Healing 3: Miracle-workers and the Early Church
By Craig Millward
Miracles were as controversial in the first two centuries as they are today.
Highly profitable religions could be founded on a good trick which was staged well. In fact, doing so became so common in the first century that the Greek philosopher Plutarch started a campaign against such money-making scams. In the Second century AD Lucian of Samosata describes a very successful religion begun by Alexander the Prophet when he planted a bronze tablet in a temple of Apollus. The tablet foretold that Apollus and his son Asclepius would take up residence in Abonuteichos - which just happened to be Alexander’s home town. When the spoof tablet was ‘discovered’ the townspeople started building a temple for them. Meanwhile, Alexander emptied a goose egg and inserted a baby snake through a small hole and secretly hid it in the foundations which were being dug for the new temple. He then feigned a fit of madness which drew crowds to him and during this fit he produced the goose egg and broke it open to let the snake out – declaring it to be a sign of the healing god Asclepius.
Alexander then set himself up as the prophet of Asclepius in a dimly-lit room with a large live snake on which he had placed a human head with a speaking tube inside. Lucian writes that a servant would hide himself in another room and would speak eerily through the tube, thus drawing followers to consult him – at a price of course! Alexander was said to have made about 70,000 drachma a year through this deception.
In Acts 8, we read about another magician who was equally adept at fooling people. Simon had learned to perform various magic tricks which the people in Samaria regarded as miracles, the result of which was that he was believed to be the agent of 'The Great God'. On Philip’s arrival it seems that Simon’s customers quickly deserted him for the more impressive acts performed by the disciple of Christ. With his own eyes Simon saw Philip expel demons and heal the paralysed and lame. As Simon made his own investigations he was shocked to discover that Philip wasn’t claiming any glory for himself and was a simple ‘deacon’ - which was the Greek word for a servant who waited at tables; which, of course, is exactly what he was. What amazed Simon even more was that Philip, and later Peter and John, claimed to be doing these things in the name of Jesus - who apparently had been raised from the dead.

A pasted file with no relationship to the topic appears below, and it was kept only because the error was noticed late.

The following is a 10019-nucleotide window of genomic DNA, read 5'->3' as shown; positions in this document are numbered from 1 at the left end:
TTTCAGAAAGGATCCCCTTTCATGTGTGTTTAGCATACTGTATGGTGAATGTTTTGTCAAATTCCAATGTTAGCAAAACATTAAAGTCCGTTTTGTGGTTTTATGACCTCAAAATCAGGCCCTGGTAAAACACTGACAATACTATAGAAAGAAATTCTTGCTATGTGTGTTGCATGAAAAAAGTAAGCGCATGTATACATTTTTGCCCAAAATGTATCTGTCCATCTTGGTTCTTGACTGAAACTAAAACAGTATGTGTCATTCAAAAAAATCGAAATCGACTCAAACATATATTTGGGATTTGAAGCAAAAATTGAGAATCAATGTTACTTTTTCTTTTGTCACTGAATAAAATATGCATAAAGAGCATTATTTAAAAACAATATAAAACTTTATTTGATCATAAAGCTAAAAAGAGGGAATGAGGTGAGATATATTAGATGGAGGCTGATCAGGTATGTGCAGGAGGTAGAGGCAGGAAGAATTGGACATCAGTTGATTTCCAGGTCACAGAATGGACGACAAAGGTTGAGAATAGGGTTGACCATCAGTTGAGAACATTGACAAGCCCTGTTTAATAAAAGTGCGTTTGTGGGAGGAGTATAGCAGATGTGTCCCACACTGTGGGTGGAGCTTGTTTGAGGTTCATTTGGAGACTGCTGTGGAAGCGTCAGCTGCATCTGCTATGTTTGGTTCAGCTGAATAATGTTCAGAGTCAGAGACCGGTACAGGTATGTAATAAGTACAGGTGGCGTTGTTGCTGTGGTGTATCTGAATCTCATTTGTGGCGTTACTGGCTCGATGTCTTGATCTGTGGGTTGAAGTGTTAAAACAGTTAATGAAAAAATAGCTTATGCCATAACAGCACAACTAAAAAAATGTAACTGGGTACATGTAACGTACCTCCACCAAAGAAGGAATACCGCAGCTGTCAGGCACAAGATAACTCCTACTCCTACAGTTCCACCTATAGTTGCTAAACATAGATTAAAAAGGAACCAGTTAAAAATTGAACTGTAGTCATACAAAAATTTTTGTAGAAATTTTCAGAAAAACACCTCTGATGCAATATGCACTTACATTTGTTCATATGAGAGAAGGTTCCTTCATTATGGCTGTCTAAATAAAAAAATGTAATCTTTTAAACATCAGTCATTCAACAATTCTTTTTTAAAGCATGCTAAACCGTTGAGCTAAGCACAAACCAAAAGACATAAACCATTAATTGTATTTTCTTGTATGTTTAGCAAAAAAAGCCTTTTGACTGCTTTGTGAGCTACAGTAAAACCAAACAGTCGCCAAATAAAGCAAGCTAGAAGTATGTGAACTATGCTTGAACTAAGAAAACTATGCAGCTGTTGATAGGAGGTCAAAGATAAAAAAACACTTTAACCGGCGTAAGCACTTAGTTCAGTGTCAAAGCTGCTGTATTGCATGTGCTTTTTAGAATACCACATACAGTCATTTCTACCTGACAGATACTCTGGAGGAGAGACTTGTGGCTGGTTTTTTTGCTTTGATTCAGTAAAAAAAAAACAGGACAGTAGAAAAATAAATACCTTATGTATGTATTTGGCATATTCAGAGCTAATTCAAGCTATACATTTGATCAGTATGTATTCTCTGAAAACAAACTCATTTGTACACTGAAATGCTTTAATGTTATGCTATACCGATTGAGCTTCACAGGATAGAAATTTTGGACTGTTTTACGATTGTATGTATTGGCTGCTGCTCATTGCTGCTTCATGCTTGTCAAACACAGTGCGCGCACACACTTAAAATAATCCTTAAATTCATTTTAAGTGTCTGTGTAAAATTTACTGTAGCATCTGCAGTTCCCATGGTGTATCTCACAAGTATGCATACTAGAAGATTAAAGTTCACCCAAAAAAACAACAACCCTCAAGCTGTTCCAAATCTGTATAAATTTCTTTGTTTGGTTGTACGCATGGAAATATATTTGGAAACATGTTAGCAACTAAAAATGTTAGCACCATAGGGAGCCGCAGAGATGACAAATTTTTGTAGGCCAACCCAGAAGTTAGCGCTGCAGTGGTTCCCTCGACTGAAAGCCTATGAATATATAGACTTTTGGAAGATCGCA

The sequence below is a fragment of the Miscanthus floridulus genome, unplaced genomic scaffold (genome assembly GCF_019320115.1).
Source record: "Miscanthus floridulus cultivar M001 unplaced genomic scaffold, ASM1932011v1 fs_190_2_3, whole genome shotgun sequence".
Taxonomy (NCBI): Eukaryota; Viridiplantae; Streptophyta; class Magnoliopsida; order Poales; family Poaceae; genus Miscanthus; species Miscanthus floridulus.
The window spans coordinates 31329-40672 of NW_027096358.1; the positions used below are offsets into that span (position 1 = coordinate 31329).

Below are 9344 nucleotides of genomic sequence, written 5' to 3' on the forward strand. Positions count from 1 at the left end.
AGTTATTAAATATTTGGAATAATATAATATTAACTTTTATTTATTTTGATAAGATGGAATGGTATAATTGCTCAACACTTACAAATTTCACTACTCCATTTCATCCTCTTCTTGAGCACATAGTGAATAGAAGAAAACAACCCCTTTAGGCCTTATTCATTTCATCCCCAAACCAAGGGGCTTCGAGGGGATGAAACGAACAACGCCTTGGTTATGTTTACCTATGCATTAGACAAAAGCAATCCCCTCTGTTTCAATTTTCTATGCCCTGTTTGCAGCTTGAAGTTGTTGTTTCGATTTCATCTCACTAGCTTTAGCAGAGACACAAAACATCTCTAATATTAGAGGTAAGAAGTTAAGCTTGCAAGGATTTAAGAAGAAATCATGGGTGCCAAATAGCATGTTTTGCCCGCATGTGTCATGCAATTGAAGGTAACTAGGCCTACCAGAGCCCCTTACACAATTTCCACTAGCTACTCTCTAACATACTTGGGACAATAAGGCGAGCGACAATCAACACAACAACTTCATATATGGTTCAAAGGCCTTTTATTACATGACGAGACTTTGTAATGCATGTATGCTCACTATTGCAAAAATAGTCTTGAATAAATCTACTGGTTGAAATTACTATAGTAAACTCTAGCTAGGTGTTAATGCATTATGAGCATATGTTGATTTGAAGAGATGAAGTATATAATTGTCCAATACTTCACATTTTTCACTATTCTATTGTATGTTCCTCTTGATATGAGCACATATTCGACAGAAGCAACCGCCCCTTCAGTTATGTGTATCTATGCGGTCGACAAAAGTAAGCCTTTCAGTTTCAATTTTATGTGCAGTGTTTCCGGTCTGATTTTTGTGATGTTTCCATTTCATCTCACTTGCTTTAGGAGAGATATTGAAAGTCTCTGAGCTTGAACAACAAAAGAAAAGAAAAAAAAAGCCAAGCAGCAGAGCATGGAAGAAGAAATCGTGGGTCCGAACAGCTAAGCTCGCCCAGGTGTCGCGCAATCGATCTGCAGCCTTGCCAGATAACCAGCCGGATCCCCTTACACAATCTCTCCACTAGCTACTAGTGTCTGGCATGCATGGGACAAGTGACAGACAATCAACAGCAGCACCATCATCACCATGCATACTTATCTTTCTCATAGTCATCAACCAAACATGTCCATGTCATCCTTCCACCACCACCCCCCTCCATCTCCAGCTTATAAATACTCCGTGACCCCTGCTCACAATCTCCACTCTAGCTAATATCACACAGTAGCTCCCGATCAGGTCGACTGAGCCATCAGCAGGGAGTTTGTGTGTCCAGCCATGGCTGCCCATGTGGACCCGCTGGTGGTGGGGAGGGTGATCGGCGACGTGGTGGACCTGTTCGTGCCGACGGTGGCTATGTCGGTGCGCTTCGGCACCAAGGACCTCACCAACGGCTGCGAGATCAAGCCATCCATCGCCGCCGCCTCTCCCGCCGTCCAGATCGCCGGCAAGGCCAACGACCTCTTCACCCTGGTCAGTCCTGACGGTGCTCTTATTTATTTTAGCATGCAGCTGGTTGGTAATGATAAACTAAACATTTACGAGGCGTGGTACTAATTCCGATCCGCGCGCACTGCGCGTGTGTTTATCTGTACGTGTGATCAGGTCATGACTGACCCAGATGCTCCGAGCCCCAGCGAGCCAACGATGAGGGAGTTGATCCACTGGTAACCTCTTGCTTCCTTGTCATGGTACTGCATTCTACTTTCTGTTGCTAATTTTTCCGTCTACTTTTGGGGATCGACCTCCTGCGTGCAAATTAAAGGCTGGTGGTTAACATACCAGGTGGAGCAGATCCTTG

It seems to me that these simple insights into the world of the First Century help to explain why Jesus was so wary about using unexplained signs to draw attention to his ministry. The 1st century was just as sceptical as our present age and it is almost as if, each time he performed a miracle, compassion outweighed Jesus' better judgement. The earliest Church Fathers were also loathed to mention the miraculous side of Jesus' ministry in the knowledge that non-believers would be more impressed by his humility and self-sacrifice.
How would you define a miracle?
What accounts for the differences in style between Alexander and Phillip?
What would you rather be known for - having abilities that raise you above others or your humility and compassion?
(Many of the details in this post are taken from Judging Jesus' Miracles and Magic and Miracles – sermon outlines on Matthew 8:1-18 & Acts 8:4-25 by the rabbinic scholar Dr David Instone-Brewer from his website www.visualsermons.co.uk.)
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